Sex differences in the contribution of different physiological systems to physical function in older adults
Jones, S and Schultz, MG and Tillin, T and Park, C and Williams, S and Chaturvedi, N and Hughes, AD, Sex differences in the contribution of different physiological systems to physical function in older adults, GeroScience, 43, (1) pp. 443-455. ISSN 2509-2715 (2021) [Refereed Article]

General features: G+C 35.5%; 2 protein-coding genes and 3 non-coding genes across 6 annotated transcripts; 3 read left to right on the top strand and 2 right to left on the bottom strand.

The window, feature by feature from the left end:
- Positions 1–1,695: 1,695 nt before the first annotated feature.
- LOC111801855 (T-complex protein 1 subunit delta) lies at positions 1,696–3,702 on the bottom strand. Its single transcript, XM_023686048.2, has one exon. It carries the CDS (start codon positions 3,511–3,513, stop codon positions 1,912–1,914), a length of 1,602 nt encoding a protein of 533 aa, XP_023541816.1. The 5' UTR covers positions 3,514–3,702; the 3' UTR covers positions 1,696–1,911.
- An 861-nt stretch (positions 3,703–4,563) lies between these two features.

Having the physical function to undertake activities of daily living (ADLs) is essential in order to maintain independence. The aim of this study is to investigate factors associated with physical function in older adults and determine if these associations differ in men versus women. In total, 726 participants (57% men; 73±7 years old) from a population-based cohort, the Southall and Brent Revisited (SABRE) study, completed questionnaires permitting a physical function score (PFS) to be calculated. Detailed phenotyping was performed including cardiovascular (echocardiography and macrovascular and microvascular functions), skeletal muscle (grip strength and oxidative capacity) and lung (pulmonary) function measurements. In a sub-group, maximal aerobic capacity was estimated from a sub-maximal exercise test. In women versus men, the association between grip strength and PFS was nearly 3 times stronger, and the association between microvascular dysfunction and PFS was over 5 times stronger (standardized β-coefficient (95% CI) 0.34 (0.22, 0.45) versus 0.11 (0.01,0.22) and -0.27 (-0.37, -0.17) versus -0.05 (-0.14, 0.04), respectively). In men, the association between cardiorespiratory fitness and PFS was 3 times greater than that in women (standardized β-coefficient (95% CI) 0.33 (0.22, 0.45) versus 0.10 (-0.04, 0.25). Cardiovascular, skeletal muscle and pulmonary factors all contribute to self-reported physical function, but the relative pattern of contribution differs by sex. Grip strength and microvascular function are most strongly associated with physical function in women while cardiorespiratory fitness is most strongly associated with physical function in men. This is relevant to the design of effective interventions that target maintenance of physical function in old age.